Vikings on a Prairie Ocean: the Saga of a Lake, a People, a Family and a man is the memoir of Glenn Sigurdson, who lived with his family and ran a fishing business on Lake Winnipeg. Along with describing his personal experiences as part of a fishing family, he gives a portrait of the Icelandic community that grew from the initial 19th century settlers and developed an enduring partnership with the local Aboriginal communities. Sigurdson pays homage to the fortitude of his parents and the pioneers before them in overcoming many challenges and helping shape this part of our province.

Winnipeg’s General Strike: Reports from the Front Lines explores the emergence of two new daily newspapers that covered the strike from opposite sides while existing dailies were shut down. The media coverage from both pro-strikers and pro-establishment, and how it shaped public perception of events, is described in the context of post-World War I Winnipeg where fear of the emerging Communist threat of revolution clashed with workers’ demands for greater rights. The book’s approach to the subject is fresh, easy to read and well illustrated.

Cover image for Saving Lake Winnipeg

Concern about the environment, specifically for the health of Lake Winnipeg, is what motivated water analyst Robert Sandford to write this third in a series of manifestos: Saving Lake Winnipeg. Sandford wants to alert us to the increasing toxicity of the waters of not only Lake Winnipeg, but more and more lakes in Manitoba and the broader Great Plains region. He appeals for immediate action from government as well as business and society in general to combat this threat and prevent the spread of this phenomenon and save Lake Winnipeg from becoming an “open-air sewer.”

Up North: Manitoba’s Last Frontier is a beautiful book of photographs compiled by professional photographer Hans Arnold during an 8 month journey that took him progressively to the most remote parts of our province. The photographs collected in the book range from gorgeous shots of nature and fauna throughout the seasons mixed with signs of human presence like a dam, a road, or an isolated farm.

Summer might be over, and winter is coming, but it is also a great time for readers as fall brings a new crop of freshly-published titles to enrich our minds.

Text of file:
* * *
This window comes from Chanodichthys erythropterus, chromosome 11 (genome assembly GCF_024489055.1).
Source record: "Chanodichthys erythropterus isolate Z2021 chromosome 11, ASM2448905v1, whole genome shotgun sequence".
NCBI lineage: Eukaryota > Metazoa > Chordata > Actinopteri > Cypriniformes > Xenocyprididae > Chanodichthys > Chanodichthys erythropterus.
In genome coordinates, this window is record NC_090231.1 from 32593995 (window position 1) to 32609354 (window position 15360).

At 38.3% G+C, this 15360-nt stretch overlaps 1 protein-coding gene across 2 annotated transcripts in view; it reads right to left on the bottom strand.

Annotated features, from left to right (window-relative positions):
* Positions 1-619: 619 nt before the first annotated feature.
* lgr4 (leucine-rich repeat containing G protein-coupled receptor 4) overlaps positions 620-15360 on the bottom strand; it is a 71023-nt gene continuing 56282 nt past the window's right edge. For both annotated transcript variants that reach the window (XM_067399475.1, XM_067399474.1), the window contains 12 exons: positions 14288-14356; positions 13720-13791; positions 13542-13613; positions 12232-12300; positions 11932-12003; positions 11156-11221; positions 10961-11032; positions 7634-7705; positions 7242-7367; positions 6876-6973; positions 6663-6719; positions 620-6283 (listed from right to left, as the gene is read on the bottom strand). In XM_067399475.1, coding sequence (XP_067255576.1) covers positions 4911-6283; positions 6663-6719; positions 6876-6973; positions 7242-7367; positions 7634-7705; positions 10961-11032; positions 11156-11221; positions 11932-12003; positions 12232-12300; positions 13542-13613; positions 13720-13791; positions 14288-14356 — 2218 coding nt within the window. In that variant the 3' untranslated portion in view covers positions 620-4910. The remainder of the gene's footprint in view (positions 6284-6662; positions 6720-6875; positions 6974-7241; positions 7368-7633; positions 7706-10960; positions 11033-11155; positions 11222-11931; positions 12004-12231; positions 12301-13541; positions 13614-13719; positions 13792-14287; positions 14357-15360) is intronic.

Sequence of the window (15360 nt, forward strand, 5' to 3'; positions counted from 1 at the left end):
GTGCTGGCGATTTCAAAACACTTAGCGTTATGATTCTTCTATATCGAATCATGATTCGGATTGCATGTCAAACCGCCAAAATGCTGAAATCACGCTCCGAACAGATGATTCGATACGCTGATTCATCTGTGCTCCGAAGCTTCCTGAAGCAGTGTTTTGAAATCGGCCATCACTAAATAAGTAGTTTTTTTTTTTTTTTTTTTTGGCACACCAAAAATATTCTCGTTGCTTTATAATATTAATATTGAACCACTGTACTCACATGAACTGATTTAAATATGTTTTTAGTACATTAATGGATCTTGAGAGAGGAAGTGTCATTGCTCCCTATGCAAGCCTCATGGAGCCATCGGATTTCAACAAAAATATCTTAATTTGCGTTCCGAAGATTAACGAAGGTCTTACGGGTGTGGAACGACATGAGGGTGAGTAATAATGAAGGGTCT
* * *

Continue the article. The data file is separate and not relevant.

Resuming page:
History of Cities

We are presently living on an urban planet: more people all over the world now reside in cities than in rural areas. This was not the case even 60 years ago, but cities have increasingly come to define, at least in part, the human experience. Cities also help shape a country’s “image”: when we think of France, we see the Eiffel Tower in Paris, when we think of the United States, we most likely will think of New York’s skyline or Los Angeles and the Hollywood sign.  We read the histories of cities not only because of the famous and less-famous people who were its citizens, but also because they are reflections of societal trends.

Cover image for A history of future citiesA History of Future Cities by Daniel Brook deals with the recent evolution of four cities (St-Petersburg, Mumbai, Dubai and Shangai) and compare their histories in specific time periods where revolutions in urban development (generally brought from outside forces) transformed them into global metropolises, and what those trends may bring in the near future.  St-Petersburg was the brain-child of Russian Czar Peter the Great, who wanted to build a modern “European” city on the model of Amsterdam, but had to rely on the work of serfs and autocratic rule to make it happen.  The oil trade transformed Dubai from what had been regional port into a cosmopolitan “boomtown” of massive skyscrapers in a matter of decades where the citizens native to Dubai are now a small minority compared to recent arrivals.

Cover image for Smart cities : big data, civic hackers, and the quest for a new utopiaIn Smart cities : big data, civic hackers, and the quest for a new utopia Anthony Townsend, an urbanist and technology expert, presents the converging trends of growing urbanisation and reliance on digital technology to imagine how a “smart city” might function in a near future, and what new challenges might city-dwellers have to face as a result of this mutation.  Looking back at how new technologies like wireless Internet and apps are already helping city planners and governments to cope with the challenges of growing cities. The author takes us on a worldwide tour to find examples of how wireless communication and technology are being applied to manage city services, cope with natural disasters, and improve overall quality of life while also raising the issues of privacy in a world of increasing surveillance and the influence of corporations on city developments.  Despite its heavy subject, the book is quite accessible to the general reader.